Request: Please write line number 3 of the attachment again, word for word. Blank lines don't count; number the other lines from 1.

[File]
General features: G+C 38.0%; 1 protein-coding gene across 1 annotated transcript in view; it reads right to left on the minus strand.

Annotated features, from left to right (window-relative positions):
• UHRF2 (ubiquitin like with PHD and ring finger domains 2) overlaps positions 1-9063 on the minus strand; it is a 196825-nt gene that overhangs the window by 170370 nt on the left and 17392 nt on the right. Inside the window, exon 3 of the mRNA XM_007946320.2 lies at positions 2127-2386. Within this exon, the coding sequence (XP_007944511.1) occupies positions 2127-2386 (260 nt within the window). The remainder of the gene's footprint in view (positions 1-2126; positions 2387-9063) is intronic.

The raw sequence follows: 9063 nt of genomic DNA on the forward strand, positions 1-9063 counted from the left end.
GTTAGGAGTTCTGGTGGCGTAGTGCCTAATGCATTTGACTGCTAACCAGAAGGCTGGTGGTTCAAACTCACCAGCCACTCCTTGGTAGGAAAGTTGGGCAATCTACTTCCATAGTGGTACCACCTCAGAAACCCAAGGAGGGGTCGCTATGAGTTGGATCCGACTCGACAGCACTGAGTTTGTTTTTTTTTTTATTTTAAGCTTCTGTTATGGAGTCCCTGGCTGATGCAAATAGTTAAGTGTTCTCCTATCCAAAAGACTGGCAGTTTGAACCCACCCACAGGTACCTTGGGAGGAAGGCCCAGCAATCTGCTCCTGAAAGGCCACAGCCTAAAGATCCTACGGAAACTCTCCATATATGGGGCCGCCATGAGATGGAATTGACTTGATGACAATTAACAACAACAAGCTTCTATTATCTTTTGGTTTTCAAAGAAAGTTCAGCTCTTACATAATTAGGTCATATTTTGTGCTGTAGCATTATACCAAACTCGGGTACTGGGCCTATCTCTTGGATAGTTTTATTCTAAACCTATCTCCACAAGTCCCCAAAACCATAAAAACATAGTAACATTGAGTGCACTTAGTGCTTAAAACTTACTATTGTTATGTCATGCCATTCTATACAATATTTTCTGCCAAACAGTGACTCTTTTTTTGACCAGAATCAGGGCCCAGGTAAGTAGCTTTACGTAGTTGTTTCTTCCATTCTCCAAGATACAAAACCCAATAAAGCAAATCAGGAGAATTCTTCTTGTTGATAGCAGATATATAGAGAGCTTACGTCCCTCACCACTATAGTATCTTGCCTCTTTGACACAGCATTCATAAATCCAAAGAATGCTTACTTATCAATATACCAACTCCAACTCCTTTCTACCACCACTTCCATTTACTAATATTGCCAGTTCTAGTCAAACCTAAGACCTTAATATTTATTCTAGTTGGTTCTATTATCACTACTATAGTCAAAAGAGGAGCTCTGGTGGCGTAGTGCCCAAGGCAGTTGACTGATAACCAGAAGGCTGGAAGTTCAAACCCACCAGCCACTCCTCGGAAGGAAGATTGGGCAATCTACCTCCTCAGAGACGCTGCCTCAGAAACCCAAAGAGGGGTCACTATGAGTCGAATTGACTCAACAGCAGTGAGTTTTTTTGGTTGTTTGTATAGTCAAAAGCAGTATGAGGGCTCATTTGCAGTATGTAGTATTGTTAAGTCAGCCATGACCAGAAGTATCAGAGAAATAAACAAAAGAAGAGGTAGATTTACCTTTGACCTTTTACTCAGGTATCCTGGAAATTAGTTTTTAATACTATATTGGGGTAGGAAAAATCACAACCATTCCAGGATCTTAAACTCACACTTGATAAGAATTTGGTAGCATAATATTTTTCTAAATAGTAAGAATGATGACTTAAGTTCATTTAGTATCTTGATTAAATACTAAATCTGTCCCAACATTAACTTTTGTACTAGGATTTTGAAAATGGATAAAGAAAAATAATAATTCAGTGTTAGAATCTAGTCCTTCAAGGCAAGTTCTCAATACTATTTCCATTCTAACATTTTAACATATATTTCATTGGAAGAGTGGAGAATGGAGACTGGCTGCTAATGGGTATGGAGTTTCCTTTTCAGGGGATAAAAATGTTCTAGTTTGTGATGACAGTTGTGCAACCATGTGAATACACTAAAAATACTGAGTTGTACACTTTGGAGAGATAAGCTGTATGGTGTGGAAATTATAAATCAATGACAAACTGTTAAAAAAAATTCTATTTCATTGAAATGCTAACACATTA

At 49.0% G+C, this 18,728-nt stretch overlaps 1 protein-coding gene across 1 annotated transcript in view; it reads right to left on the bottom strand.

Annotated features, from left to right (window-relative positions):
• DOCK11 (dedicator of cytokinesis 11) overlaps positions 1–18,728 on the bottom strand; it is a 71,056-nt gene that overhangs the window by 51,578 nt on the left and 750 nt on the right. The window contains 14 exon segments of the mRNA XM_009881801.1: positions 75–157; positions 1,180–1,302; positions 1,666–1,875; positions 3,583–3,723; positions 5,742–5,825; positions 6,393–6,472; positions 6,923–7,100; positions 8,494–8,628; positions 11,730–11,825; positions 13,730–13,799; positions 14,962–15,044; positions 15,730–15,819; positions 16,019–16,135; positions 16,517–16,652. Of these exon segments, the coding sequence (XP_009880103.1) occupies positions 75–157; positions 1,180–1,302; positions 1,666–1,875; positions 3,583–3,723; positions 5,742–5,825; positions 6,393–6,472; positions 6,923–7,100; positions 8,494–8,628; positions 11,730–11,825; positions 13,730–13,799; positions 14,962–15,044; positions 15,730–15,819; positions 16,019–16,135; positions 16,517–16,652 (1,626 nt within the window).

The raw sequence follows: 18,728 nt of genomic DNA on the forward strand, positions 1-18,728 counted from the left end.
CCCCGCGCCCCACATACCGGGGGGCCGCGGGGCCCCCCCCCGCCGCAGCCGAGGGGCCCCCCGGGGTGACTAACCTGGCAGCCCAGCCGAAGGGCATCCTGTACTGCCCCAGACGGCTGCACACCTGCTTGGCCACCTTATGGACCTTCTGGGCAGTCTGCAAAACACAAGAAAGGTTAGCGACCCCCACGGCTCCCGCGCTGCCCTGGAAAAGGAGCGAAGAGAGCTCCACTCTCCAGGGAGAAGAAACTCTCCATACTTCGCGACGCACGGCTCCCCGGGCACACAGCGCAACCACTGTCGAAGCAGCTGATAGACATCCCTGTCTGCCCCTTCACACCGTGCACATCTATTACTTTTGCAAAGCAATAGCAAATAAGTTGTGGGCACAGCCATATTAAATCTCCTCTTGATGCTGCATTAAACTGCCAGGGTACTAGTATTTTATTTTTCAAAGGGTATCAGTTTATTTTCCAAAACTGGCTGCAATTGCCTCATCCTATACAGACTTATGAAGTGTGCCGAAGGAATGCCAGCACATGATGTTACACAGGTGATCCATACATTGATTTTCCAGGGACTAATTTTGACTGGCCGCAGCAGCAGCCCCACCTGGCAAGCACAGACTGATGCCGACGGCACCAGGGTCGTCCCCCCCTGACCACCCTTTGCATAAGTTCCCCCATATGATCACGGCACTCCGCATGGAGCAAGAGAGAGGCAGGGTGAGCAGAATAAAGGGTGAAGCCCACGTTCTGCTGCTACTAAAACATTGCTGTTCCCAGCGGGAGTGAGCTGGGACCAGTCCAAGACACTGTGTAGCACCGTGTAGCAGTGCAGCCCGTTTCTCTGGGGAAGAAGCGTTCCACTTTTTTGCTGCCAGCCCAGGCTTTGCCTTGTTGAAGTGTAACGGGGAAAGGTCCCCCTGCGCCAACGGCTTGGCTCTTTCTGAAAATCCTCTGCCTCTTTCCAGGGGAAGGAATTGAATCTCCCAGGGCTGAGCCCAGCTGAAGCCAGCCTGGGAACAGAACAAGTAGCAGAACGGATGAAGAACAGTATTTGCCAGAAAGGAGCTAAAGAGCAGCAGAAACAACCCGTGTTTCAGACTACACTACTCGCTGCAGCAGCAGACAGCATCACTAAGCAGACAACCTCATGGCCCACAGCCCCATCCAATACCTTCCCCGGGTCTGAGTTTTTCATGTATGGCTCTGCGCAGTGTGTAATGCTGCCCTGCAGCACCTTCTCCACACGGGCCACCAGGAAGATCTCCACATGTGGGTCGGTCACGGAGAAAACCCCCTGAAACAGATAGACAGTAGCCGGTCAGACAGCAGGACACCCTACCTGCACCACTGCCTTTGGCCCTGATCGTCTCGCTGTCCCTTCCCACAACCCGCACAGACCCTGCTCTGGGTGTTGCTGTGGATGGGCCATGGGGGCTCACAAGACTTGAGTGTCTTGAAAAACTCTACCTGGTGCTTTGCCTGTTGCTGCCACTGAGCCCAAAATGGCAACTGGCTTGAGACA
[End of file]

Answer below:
• UHRF2 (ubiquitin like with PHD and ring finger domains 2) overlaps positions 1-9063 on the minus strand; it is a 196825-nt gene that overhangs the window by 170370 nt on the left and 17392 nt on the right. Inside the window, exon 3 of the mRNA XM_007946320.2 lies at positions 2127-2386. Within this exon, the coding sequence (XP_007944511.1) occupies positions 2127-2386 (260 nt within the window). The remainder of the gene's footprint in view (positions 1-2126; positions 2387-9063) is intronic.